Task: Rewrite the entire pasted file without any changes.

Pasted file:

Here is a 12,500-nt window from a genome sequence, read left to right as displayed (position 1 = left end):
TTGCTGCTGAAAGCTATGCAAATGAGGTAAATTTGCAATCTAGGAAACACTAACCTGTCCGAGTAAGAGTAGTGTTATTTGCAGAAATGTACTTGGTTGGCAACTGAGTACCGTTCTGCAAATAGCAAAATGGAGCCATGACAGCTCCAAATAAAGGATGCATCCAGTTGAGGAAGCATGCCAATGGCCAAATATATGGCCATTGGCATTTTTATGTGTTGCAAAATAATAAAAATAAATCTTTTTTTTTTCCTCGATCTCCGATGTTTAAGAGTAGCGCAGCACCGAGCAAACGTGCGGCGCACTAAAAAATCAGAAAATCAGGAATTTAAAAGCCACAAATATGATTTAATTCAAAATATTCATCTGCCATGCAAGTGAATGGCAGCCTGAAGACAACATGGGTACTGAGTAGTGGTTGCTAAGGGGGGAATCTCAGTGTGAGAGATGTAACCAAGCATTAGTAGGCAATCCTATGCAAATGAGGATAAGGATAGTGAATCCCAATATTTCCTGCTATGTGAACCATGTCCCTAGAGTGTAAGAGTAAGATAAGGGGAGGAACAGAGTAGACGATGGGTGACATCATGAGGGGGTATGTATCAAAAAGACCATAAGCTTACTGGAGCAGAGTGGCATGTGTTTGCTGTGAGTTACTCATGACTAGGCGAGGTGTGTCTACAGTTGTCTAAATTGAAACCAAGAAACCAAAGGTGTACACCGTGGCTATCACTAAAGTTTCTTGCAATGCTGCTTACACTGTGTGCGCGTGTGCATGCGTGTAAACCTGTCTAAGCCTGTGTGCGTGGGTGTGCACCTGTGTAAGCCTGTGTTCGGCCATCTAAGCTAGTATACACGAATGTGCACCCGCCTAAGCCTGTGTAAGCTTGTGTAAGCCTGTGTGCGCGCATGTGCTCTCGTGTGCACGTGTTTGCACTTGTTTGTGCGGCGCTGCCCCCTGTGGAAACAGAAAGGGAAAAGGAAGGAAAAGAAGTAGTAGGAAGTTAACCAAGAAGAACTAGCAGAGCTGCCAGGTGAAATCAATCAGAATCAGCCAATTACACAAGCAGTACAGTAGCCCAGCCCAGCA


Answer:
Here is a 12,500-nt window from a genome sequence, read left to right as displayed (position 1 = left end):
TTGCTGCTGAAAGCTATGCAAATGAGGTAAATTTGCAATCTAGGAAACACTAACCTGTCCGAGTAAGAGTAGTGTTATTTGCAGAAATGTACTTGGTTGGCAACTGAGTACCGTTCTGCAAATAGCAAAATGGAGCCATGACAGCTCCAAATAAAGGATGCATCCAGTTGAGGAAGCATGCCAATGGCCAAATATATGGCCATTGGCATTTTTATGTGTTGCAAAATAATAAAAATAAATCTTTTTTTTTTCCTCGATCTCCGATGTTTAAGAGTAGCGCAGCACCGAGCAAACGTGCGGCGCACTAAAAAATCAGAAAATCAGGAATTTAAAAGCCACAAATATGATTTAATTCAAAATATTCATCTGCCATGCAAGTGAATGGCAGCCTGAAGACAACATGGGTACTGAGTAGTGGTTGCTAAGGGGGGAATCTCAGTGTGAGAGATGTAACCAAGCATTAGTAGGCAATCCTATGCAAATGAGGATAAGGATAGTGAATCCCAATATTTCCTGCTATGTGAACCATGTCCCTAGAGTGTAAGAGTAAGATAAGGGGAGGAACAGAGTAGACGATGGGTGACATCATGAGGGGGTATGTATCAAAAAGACCATAAGCTTACTGGAGCAGAGTGGCATGTGTTTGCTGTGAGTTACTCATGACTAGGCGAGGTGTGTCTACAGTTGTCTAAATTGAAACCAAGAAACCAAAGGTGTACACCGTGGCTATCACTAAAGTTTCTTGCAATGCTGCTTACACTGTGTGCGCGTGTGCATGCGTGTAAACCTGTCTAAGCCTGTGTGCGTGGGTGTGCACCTGTGTAAGCCTGTGTTCGGCCATCTAAGCTAGTATACACGAATGTGCACCCGCCTAAGCCTGTGTAAGCTTGTGTAAGCCTGTGTGCGCGCATGTGCTCTCGTGTGCACGTGTTTGCACTTGTTTGTGCGGCGCTGCCCCCTGTGGAAACAGAAAGGGAAAAGGAAGGAAAAGAAGTAGTAGGAAGTTAACCAAGAAGAACTAGCAGAGCTGCCAGGTGAAATCAATCAGAATCAGCCAATTACACAAGCAGTACAGTAGCCCAGCCCAGCA